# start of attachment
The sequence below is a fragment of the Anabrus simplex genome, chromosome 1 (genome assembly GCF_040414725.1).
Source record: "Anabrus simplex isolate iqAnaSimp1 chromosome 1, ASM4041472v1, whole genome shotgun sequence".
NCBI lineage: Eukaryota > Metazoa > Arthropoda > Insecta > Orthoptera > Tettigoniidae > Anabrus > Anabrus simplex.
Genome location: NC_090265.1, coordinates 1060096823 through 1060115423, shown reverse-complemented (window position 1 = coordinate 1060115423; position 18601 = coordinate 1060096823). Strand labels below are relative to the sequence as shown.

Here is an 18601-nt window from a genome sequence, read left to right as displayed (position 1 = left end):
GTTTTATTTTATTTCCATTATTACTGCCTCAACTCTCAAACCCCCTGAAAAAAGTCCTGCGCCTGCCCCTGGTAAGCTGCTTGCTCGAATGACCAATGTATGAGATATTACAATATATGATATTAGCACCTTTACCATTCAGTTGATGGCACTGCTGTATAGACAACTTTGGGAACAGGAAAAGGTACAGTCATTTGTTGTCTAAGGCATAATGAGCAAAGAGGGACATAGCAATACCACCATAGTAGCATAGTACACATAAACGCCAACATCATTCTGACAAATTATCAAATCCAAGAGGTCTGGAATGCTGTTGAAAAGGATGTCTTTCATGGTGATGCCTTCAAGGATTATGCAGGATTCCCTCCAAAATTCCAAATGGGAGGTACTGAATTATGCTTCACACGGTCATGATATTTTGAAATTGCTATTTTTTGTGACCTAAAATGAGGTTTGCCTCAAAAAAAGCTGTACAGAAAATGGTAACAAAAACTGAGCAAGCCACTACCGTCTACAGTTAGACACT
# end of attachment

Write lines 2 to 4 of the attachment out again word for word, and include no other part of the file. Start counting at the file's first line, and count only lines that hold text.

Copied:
Source record: "Anabrus simplex isolate iqAnaSimp1 chromosome 1, ASM4041472v1, whole genome shotgun sequence".
NCBI lineage: Eukaryota > Metazoa > Arthropoda > Insecta > Orthoptera > Tettigoniidae > Anabrus > Anabrus simplex.
Genome location: NC_090265.1, coordinates 1060096823 through 1060115423, shown reverse-complemented (window position 1 = coordinate 1060115423; position 18601 = coordinate 1060096823). Strand labels below are relative to the sequence as shown.